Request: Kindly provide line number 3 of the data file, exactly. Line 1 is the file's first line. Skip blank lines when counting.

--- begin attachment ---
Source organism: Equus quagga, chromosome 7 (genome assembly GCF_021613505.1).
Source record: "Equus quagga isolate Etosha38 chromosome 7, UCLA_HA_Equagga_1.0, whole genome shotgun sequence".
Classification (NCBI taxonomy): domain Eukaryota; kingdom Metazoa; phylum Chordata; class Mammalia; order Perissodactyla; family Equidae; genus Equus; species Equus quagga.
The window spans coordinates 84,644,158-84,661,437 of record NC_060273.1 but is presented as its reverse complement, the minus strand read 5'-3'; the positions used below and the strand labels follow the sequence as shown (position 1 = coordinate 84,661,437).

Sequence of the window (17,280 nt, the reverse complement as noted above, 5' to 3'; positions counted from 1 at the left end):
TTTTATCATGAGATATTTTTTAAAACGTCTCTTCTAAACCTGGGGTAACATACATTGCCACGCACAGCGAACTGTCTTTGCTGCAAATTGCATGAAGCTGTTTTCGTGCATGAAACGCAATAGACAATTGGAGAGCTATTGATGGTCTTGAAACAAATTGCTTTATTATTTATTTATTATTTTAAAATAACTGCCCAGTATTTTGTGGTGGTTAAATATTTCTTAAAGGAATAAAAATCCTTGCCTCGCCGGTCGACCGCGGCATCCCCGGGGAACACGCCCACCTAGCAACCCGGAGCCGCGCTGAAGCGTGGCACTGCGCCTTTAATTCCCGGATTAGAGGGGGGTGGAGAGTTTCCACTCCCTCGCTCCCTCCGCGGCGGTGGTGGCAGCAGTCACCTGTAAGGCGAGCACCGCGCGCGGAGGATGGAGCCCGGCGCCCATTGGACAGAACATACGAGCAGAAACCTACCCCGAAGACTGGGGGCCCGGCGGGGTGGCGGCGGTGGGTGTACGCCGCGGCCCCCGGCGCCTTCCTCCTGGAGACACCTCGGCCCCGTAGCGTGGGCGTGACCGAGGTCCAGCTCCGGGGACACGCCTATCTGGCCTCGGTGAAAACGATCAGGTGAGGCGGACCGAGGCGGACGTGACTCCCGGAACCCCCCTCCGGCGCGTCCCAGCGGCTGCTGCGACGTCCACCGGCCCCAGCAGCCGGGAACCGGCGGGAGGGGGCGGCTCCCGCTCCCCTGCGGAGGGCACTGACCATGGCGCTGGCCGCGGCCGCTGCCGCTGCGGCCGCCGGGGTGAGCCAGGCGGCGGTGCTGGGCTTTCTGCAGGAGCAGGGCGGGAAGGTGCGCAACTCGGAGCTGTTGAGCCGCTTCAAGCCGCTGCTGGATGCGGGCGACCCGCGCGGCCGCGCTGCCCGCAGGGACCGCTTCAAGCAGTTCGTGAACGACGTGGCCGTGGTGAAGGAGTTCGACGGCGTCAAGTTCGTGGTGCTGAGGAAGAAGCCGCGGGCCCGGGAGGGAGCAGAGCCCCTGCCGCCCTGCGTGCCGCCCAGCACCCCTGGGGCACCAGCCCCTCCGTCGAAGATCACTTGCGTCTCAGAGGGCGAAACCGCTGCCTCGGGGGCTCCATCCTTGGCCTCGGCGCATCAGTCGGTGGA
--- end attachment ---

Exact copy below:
Classification (NCBI taxonomy): domain Eukaryota; kingdom Metazoa; phylum Chordata; class Mammalia; order Perissodactyla; family Equidae; genus Equus; species Equus quagga.